In light of the recent MOAA Spouse column on financial advice for college bound students, I thought this recent story about a young woman and her college funding problems would be interesting – as well as the broader issue of her parent’s role.
During a radio show in Atlanta (The Bert Show), Kim, a soon to be college senior, called in for help because she’d used up the $90,000 college fund that her grandparent’s had set up for her. She had used it for tuition of course, but also for a trip to Europe and “school clothes” and now with a year left of school the money was gone and she owed the school $20,000 that she didn’t have.
She explained the spending this way:
“I used it to budget for school clothes and college break money, I probably should have not done that. I took a trip to Europe. The Europe thing, I thought, was part of my education, and that’s how I tried to justify that.”
Kim also admitted she wasn’t good at budgeting. But this is point at which her story jumped from just a call to a morning radio show to making headlines. Instead of stepping up and acknowledging her misdeeds, she cast blame on her parents:
“Maybe [my parents] should have taught me to budget or something. They never sat me down and had a real serious talk about it…”
She also dumped on her parents for not helping because she, like, knew they had the resources:
“[My parents] said there was nothing they could do for me…They’re not being honest with me saying they don’t have [money] because my dad has worked for like a million years and they have a retirement account.”
Aside from her dad being really old, her logic that her dad should access his retirement money to bail her out from bad spending decisions casts some light on the decision process she must have used to blow through $90,000 in three years. Of course this reasoning is coming from a woman who had to budget for “school clothes” at college. How many new-clothes cycles does a college student need? If the student doesn’t grow, they’re good for a couple of years with their clothes.
With her parents saying they wouldn’t give her the money (they suggested a loan), the show’s DJs brought up getting a job at her school. However, Kim said that would be embarrassing, and noted that she:
“…know [her parents are] trying to teach me a lesson and blah blah blah and character building but, like, I hope they realize [working part-time] could have such a negative effect on my grades and as a person.” “I’ll have to work at least 15 hours a week. I won’t be focused on my studies and it’s hard enough as it is.”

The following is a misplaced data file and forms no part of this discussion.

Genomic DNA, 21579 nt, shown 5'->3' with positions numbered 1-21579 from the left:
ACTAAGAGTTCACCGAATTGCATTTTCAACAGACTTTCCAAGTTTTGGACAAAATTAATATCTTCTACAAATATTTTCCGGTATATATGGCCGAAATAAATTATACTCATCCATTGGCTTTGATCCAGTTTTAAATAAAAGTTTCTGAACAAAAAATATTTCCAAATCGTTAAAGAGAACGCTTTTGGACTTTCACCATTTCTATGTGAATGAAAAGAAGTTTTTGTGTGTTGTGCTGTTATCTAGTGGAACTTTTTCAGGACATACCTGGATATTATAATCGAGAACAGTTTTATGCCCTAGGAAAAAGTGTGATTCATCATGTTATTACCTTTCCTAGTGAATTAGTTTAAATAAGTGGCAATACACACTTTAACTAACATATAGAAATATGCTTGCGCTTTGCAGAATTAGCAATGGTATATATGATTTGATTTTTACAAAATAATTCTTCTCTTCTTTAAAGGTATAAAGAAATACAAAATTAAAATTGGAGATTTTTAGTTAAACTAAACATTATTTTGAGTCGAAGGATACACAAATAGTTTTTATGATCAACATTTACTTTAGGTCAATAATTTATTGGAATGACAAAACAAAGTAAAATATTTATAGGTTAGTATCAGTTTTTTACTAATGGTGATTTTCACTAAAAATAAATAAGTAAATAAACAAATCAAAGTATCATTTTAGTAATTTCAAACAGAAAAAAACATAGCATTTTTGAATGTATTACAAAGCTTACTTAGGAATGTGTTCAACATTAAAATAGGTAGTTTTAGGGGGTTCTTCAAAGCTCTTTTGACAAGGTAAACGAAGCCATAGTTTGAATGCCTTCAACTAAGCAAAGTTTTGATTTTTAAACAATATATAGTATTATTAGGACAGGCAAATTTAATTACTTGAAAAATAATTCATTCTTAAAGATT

These comments show me she’s trying to justify not having to do a little hard work – lots of students work 15 hours or more and get A’s. I teach these type of students. I think what she’s really trying to say through her millennial-speak is that she won’t be focused on her social life (where she can show off her school clothes).
After listening to the full interview though (there are 5 segments – you can hear them at The Bert Show website), I realize that Kim’s not unique here. I think we all have stories of kids from college not knowing basic life lessons. For instance, at the Boston University new student orientation my wife attended this summer, one parent asked the head of housing if laundry service was available for students in the dorms. Heck, my 13 year-old can do his own laundry.
So, while I don’t think her parents are to blame, I do think a lot of her problems do stem from growing up without being prepped for life on her own. As such, Kim’s story should raise some red flags for parents. When our kids do go off to college and start living independently, they need to have some life lessons already instilled in them – cooking, smart spending habits, washing clothes, speaking well, etc.
Looking at Kim’s situation, should the parents share the blame? Should they have guided her more in budgeting decisions? Please tell us in the comments below.
Saving for your children’s education requires a long-term plan. And, like saving for retirement, the earlier you start your plan the better. Use this calculator to help develop or fine-tune your education savings plan.